12factor config support for Django
What is it?
Django is an awesome Python web framework.
“The Twelve-Factor App” is an awesome methodology for building SaaS apps.
Still not sure of the benefits? Check out “Twelve-Factor Config: Misunderstandings and Advice”.
pip install dj12
At the end of your settings.py, add:
from dj12.config import *
And it’s done, your app supports 12factor config!
Still, you may want to delete obsolete config variables:
We also provide modern defaults for these variables, so you don’t need to set them yourself:
- USE_I18N = True
- USE_L10N = True
- USE_TZ = True
Default settings are optimized for the development environments, and for doing nothing if you don’t use that particular Django feature. Change them only when you need to do so - for example, set DATABASE_URL when you need database persistency on production, and CACHE_URL when you need out-of-process cache on production.
SECRET_KEY (required when DEBUG=off)
A secret key for a particular environment. This is used to provide cryptographic signing, and should be set to a unique, unpredictable value.
This is the only required setting, because it’s a security issue to run without SECRET_KEY on production.
Keep this value secret.
Running Django with a known SECRET_KEY defeats many of Django’s security protections, and can lead to privilege escalation and remote code execution vulnerabilities.
Read more at Django: SECRET_KEY.
|Type:||comma separated list|
A list of strings representing the host/domain names that this Django site can serve. This is a security measure to prevent HTTP Host header attacks, which are possible even under many seemingly-safe web server configurations.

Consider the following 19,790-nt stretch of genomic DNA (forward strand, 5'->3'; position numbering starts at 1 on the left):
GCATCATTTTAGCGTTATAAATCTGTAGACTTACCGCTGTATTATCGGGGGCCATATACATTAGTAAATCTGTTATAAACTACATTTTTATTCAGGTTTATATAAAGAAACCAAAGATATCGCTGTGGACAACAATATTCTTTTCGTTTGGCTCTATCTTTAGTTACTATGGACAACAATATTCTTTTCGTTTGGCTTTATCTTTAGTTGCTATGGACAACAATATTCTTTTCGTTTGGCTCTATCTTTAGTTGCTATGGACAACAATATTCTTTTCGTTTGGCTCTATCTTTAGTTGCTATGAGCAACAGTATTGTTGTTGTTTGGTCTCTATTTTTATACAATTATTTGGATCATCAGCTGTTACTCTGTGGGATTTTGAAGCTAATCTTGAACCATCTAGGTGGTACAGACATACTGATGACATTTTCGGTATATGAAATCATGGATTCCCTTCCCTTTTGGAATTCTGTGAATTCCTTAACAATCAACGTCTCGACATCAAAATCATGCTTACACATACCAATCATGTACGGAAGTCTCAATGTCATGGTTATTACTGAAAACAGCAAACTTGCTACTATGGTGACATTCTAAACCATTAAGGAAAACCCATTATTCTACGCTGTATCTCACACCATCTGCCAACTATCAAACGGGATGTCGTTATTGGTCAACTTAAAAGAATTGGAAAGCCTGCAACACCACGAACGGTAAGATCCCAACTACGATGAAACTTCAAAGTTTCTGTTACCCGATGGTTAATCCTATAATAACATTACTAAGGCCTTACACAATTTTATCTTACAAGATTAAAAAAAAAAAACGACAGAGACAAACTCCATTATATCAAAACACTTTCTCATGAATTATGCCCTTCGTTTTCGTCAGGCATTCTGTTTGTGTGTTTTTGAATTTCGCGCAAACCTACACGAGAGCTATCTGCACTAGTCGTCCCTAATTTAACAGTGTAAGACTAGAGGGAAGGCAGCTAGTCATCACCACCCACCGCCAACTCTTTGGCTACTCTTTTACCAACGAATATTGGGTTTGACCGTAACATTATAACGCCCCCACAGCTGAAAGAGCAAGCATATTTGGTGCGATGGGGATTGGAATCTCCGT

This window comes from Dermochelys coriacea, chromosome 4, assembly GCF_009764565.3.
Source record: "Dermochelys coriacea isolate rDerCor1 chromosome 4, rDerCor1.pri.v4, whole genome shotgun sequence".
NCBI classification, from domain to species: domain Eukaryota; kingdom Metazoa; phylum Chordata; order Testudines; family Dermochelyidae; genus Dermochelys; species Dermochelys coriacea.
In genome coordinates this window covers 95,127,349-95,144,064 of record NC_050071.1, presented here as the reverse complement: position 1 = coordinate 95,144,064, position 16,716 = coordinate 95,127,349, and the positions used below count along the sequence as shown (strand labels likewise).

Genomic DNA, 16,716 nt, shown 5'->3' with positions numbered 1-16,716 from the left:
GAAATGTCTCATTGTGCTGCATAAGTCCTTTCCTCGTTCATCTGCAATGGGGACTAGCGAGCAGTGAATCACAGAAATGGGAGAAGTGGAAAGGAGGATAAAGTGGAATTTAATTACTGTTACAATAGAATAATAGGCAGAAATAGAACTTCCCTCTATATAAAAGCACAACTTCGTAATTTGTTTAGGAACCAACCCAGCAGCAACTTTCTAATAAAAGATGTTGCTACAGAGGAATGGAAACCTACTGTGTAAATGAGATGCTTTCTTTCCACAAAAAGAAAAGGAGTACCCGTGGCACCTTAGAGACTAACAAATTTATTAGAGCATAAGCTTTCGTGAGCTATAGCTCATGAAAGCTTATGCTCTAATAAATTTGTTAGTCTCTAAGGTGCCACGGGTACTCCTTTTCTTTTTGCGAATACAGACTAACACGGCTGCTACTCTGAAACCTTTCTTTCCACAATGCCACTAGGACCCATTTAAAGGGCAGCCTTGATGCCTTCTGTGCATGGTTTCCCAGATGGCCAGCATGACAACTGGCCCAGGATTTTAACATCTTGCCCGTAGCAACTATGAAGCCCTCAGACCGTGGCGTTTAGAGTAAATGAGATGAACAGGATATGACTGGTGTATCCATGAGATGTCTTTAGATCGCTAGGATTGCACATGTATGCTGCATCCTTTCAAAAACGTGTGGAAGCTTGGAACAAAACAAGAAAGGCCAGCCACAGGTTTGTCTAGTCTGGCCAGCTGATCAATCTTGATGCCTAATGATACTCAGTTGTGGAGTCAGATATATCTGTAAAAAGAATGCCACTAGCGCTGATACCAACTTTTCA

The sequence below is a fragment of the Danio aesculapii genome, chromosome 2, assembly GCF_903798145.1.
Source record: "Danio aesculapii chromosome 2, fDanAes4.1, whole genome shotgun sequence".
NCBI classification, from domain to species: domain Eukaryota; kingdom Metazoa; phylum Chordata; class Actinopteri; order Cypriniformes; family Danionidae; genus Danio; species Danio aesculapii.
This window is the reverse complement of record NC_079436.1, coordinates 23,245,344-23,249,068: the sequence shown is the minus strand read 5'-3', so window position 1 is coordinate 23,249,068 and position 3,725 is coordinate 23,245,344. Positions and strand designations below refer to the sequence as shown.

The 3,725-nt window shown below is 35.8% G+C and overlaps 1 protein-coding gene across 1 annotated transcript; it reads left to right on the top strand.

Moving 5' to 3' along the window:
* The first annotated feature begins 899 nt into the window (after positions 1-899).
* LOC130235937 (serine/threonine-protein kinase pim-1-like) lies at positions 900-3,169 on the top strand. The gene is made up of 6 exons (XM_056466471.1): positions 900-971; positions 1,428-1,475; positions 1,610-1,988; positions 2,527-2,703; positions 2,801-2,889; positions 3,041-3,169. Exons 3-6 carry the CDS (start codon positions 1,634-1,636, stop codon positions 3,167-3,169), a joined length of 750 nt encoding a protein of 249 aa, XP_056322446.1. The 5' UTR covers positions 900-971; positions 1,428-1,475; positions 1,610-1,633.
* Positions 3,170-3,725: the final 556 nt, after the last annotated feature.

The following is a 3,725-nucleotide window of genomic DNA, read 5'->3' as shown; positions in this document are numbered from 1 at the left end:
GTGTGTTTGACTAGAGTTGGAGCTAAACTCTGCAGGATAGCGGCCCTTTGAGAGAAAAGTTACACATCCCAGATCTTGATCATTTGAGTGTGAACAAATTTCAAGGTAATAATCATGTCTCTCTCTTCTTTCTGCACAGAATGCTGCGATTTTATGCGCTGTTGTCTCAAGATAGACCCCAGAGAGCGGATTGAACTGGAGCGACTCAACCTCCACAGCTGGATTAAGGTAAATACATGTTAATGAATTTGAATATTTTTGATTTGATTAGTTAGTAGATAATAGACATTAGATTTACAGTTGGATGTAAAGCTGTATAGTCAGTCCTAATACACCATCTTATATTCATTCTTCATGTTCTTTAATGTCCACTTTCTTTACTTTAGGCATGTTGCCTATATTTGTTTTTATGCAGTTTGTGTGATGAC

Read more at Django: ALLOWED_HOSTS.
A boolean that turns on/off debug mode.
Never deploy a site into production with DEBUG turned on.
Did you catch that? NEVER deploy a site into production with DEBUG turned on.
Read more at Django: DEBUG.
|Default value:||sqlite:///db.sqlite3 (db.sqlite3 file in the current working directory)|
This is the URL to your database.
Note: This configures the Django’s “default” database; you may also use WHATEVER_*DATABASE_URL to configure “*whatever” database.
Read more at dj-database-url.
|Default value:||locmem:// (memory)|
This is the URL to your caching system.
Note: This configures the Django’s “default” cache; you may also use WHATEVER_*CACHE_URL to configure “*whatever” cache.
Read more at django-cache-url.
|Default value:||console:// (print emails to the console)|
This is the URL to your email sending system.
Read more at dj-email-url.
Default email address to use for emails sent to users.
Read more at Django: DEFAULT_FROM_EMAIL.
Turn this on if your app is behind a reverse proxy that sends X-Forwarded-Proto header. This controls the behavior of the request object’s is_secure() method.
Warning: You will probably open security holes in your site if you set this without knowing what you’re doing. And if you fail to set it when you should. Seriously.
Read more at Django: SECURE_PROXY_SSL_HEADER.
Default language for the environment. Supports both standard language ID format, and UNIX $LANG format.
It serves two purposes:
- If the locale middleware isn’t in use, it decides which translation is served to all users.
- If the locale middleware is active, it provides a fallback language in case the user’s preferred language can’t be determined or is not supported by the website. It also provides the fallback translation when a translation for a given literal doesn’t exist for the user’s preferred language.
Read more at Django: LANGUAGE_CODE.
A string representing the time zone for this environment. See the list of time zones.
Read more at Django: TIME_ZONE.
Sentry DSN - use this if you’re using Sentry to monitor your app.
Note that you still have to add Raven app to INSTALLED_APPS, as we don’t want to always require it, and modifying the list of installed apps based on the environment variables is a bad idea. However, you may safely run Django with Raven installed but RAVEN_URL unset.